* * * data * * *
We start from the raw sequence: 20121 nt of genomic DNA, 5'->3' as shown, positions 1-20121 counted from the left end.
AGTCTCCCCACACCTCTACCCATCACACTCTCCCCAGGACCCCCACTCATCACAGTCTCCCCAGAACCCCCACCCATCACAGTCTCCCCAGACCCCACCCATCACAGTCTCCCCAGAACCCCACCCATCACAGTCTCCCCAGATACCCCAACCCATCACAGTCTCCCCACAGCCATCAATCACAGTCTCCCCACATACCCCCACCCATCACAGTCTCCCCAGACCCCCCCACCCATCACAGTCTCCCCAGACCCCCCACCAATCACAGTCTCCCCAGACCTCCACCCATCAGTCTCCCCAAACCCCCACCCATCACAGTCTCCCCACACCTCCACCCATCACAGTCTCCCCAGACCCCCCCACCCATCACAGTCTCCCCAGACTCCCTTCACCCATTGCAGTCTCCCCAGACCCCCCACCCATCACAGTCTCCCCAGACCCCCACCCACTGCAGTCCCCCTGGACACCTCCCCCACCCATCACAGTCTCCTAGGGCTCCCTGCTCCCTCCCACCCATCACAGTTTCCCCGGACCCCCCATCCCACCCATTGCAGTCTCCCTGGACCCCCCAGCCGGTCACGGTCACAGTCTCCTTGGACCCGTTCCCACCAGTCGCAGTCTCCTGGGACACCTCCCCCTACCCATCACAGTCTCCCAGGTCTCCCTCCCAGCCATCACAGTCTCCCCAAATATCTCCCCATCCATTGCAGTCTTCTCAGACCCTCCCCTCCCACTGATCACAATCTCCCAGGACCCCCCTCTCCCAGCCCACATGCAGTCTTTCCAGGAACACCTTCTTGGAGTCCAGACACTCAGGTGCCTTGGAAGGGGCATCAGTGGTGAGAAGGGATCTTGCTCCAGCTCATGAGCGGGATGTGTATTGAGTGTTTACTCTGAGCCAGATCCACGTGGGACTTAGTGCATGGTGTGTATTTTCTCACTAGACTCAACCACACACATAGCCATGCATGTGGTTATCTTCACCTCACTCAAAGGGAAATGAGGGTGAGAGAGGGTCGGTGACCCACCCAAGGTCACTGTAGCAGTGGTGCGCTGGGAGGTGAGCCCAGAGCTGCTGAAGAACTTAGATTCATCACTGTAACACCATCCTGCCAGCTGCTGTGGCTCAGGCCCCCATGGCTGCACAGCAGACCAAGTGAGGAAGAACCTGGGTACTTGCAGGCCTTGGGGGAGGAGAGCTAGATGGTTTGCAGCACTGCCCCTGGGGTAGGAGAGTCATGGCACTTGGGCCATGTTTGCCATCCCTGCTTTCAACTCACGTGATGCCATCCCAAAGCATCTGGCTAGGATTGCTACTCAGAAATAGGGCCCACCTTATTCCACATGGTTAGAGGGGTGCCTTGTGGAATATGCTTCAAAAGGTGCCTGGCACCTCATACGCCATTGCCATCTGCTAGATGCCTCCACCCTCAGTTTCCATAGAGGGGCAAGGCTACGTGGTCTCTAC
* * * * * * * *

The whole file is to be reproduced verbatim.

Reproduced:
We start from the raw sequence: 20121 nt of genomic DNA, 5'->3' as shown, positions 1-20121 counted from the left end.
AGTCTCCCCACACCTCTACCCATCACACTCTCCCCAGGACCCCCACTCATCACAGTCTCCCCAGAACCCCCACCCATCACAGTCTCCCCAGACCCCACCCATCACAGTCTCCCCAGAACCCCACCCATCACAGTCTCCCCAGATACCCCAACCCATCACAGTCTCCCCACAGCCATCAATCACAGTCTCCCCACATACCCCCACCCATCACAGTCTCCCCAGACCCCCCCACCCATCACAGTCTCCCCAGACCCCCCACCAATCACAGTCTCCCCAGACCTCCACCCATCAGTCTCCCCAAACCCCCACCCATCACAGTCTCCCCACACCTCCACCCATCACAGTCTCCCCAGACCCCCCCACCCATCACAGTCTCCCCAGACTCCCTTCACCCATTGCAGTCTCCCCAGACCCCCCACCCATCACAGTCTCCCCAGACCCCCACCCACTGCAGTCCCCCTGGACACCTCCCCCACCCATCACAGTCTCCTAGGGCTCCCTGCTCCCTCCCACCCATCACAGTTTCCCCGGACCCCCCATCCCACCCATTGCAGTCTCCCTGGACCCCCCAGCCGGTCACGGTCACAGTCTCCTTGGACCCGTTCCCACCAGTCGCAGTCTCCTGGGACACCTCCCCCTACCCATCACAGTCTCCCAGGTCTCCCTCCCAGCCATCACAGTCTCCCCAAATATCTCCCCATCCATTGCAGTCTTCTCAGACCCTCCCCTCCCACTGATCACAATCTCCCAGGACCCCCCTCTCCCAGCCCACATGCAGTCTTTCCAGGAACACCTTCTTGGAGTCCAGACACTCAGGTGCCTTGGAAGGGGCATCAGTGGTGAGAAGGGATCTTGCTCCAGCTCATGAGCGGGATGTGTATTGAGTGTTTACTCTGAGCCAGATCCACGTGGGACTTAGTGCATGGTGTGTATTTTCTCACTAGACTCAACCACACACATAGCCATGCATGTGGTTATCTTCACCTCACTCAAAGGGAAATGAGGGTGAGAGAGGGTCGGTGACCCACCCAAGGTCACTGTAGCAGTGGTGCGCTGGGAGGTGAGCCCAGAGCTGCTGAAGAACTTAGATTCATCACTGTAACACCATCCTGCCAGCTGCTGTGGCTCAGGCCCCCATGGCTGCACAGCAGACCAAGTGAGGAAGAACCTGGGTACTTGCAGGCCTTGGGGGAGGAGAGCTAGATGGTTTGCAGCACTGCCCCTGGGGTAGGAGAGTCATGGCACTTGGGCCATGTTTGCCATCCCTGCTTTCAACTCACGTGATGCCATCCCAAAGCATCTGGCTAGGATTGCTACTCAGAAATAGGGCCCACCTTATTCCACATGGTTAGAGGGGTGCCTTGTGGAATATGCTTCAAAAGGTGCCTGGCACCTCATACGCCATTGCCATCTGCTAGATGCCTCCACCCTCAGTTTCCATAGAGGGGCAAGGCTACGTGGTCTCTAC